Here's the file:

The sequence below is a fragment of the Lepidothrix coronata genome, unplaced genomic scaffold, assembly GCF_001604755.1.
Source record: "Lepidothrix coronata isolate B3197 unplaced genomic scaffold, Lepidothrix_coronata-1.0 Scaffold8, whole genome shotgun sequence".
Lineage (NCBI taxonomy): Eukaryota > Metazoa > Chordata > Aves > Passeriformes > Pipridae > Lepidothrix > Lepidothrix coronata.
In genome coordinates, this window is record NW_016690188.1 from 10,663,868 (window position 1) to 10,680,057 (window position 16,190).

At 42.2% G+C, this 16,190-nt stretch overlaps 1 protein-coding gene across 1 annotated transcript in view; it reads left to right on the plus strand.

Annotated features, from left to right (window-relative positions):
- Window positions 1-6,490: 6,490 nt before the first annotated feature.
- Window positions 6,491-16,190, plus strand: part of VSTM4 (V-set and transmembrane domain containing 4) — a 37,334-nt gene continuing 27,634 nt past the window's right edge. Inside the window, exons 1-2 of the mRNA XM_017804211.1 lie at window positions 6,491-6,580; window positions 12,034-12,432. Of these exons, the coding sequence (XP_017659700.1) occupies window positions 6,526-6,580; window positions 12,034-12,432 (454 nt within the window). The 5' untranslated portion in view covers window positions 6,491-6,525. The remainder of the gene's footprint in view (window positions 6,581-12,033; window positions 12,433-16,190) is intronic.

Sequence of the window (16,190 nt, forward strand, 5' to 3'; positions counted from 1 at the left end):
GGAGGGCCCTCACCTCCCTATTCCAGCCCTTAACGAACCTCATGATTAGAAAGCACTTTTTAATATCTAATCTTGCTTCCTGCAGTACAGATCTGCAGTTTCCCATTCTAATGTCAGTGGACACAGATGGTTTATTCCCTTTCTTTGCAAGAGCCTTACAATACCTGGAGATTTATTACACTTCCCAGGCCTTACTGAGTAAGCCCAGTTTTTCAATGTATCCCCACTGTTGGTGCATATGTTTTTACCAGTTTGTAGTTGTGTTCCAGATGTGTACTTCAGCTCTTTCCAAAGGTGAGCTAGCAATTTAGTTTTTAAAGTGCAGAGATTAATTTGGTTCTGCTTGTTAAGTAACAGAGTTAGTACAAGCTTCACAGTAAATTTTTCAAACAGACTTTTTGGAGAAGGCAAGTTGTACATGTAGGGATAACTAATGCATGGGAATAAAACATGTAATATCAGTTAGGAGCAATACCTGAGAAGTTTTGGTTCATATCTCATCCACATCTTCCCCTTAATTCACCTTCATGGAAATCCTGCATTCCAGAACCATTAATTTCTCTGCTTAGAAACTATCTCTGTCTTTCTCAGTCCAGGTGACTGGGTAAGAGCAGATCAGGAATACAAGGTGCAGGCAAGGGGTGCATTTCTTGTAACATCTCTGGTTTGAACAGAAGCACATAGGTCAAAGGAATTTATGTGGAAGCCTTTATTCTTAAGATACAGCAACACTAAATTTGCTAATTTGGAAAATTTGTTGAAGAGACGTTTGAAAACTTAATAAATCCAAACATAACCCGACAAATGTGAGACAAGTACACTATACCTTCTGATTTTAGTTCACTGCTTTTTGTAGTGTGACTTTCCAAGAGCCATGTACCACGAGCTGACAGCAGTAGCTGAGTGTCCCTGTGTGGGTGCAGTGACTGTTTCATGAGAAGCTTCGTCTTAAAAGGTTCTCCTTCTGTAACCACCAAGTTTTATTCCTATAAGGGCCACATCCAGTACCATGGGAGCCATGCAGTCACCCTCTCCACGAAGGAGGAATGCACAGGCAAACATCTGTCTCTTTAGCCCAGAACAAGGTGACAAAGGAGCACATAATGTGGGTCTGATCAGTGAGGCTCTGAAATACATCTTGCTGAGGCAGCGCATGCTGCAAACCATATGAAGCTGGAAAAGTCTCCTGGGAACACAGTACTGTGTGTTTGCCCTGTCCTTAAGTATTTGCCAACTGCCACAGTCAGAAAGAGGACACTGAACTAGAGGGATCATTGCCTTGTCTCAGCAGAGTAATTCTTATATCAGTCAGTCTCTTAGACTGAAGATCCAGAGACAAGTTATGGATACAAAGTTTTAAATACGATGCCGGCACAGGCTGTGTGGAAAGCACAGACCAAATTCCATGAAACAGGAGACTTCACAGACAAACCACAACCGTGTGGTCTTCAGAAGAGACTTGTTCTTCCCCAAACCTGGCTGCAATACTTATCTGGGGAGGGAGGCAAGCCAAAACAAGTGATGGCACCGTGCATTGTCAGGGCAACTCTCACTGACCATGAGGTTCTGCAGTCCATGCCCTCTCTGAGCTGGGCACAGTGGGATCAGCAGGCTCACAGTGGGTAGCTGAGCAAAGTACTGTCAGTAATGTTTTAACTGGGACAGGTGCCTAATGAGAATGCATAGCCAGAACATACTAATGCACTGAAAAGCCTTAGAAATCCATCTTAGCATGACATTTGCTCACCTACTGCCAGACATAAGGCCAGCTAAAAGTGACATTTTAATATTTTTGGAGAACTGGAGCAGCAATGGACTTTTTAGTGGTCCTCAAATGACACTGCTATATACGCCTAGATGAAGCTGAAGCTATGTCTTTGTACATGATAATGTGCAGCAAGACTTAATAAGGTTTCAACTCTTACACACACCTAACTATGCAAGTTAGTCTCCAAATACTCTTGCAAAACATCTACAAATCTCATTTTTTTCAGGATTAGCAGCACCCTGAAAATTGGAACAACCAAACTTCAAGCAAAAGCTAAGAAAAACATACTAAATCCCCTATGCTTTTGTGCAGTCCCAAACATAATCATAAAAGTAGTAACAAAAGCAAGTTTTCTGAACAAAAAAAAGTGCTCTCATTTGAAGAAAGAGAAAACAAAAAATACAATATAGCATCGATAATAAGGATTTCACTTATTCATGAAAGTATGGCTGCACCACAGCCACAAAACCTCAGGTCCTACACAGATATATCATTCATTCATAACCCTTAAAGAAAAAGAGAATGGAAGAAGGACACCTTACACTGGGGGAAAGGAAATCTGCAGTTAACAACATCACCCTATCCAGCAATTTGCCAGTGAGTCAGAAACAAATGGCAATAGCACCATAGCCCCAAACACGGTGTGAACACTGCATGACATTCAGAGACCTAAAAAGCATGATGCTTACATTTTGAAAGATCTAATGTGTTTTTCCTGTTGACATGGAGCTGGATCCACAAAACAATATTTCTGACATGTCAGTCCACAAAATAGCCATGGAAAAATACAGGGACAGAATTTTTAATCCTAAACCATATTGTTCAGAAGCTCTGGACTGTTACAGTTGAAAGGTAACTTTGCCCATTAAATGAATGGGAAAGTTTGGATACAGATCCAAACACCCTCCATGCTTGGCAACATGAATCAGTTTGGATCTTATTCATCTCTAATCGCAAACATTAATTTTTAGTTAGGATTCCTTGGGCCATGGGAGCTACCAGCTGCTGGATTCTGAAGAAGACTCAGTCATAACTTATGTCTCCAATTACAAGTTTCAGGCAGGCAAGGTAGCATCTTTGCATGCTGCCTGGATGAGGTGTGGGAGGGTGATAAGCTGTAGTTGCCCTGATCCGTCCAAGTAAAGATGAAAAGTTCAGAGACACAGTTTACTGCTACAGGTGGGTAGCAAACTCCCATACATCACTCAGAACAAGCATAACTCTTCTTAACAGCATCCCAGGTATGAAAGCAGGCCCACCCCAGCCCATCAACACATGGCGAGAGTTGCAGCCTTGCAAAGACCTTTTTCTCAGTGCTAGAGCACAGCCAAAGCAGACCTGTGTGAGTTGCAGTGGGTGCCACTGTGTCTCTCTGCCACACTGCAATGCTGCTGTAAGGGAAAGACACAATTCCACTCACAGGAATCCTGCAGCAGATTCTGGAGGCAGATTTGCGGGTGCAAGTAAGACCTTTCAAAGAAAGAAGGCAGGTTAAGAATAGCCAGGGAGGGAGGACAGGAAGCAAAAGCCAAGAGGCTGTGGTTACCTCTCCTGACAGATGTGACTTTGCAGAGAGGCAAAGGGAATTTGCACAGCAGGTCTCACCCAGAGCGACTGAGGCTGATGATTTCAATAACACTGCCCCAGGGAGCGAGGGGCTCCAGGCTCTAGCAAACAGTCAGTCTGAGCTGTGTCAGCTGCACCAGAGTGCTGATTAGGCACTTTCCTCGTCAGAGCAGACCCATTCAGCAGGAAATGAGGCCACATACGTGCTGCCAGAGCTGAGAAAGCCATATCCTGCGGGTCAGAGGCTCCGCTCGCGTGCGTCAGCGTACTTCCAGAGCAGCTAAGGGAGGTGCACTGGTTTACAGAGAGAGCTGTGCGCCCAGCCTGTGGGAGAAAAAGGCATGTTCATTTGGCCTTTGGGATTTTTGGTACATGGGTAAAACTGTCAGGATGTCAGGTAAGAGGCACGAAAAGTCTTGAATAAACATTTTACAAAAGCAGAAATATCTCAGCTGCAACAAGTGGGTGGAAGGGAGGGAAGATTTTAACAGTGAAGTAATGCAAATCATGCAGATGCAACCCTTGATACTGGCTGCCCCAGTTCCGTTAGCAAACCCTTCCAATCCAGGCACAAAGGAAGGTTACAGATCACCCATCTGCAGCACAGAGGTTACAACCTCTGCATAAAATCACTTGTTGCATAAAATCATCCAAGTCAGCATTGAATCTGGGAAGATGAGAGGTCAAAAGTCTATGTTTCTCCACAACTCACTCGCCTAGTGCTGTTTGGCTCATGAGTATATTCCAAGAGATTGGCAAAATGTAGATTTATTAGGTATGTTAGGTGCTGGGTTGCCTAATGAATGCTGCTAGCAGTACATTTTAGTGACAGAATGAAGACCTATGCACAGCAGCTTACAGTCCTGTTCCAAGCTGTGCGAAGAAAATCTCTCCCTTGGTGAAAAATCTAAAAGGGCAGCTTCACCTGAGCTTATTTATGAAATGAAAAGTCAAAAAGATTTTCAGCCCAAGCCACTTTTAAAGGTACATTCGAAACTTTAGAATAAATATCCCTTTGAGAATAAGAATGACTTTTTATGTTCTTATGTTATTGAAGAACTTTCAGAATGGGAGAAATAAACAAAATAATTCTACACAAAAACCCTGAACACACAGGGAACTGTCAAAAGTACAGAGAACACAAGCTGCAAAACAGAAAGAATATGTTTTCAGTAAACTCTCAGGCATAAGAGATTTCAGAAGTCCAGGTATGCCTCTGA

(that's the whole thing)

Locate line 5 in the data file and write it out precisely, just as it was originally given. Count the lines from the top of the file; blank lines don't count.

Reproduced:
At 42.2% G+C, this 16,190-nt stretch overlaps 1 protein-coding gene across 1 annotated transcript in view; it reads left to right on the plus strand.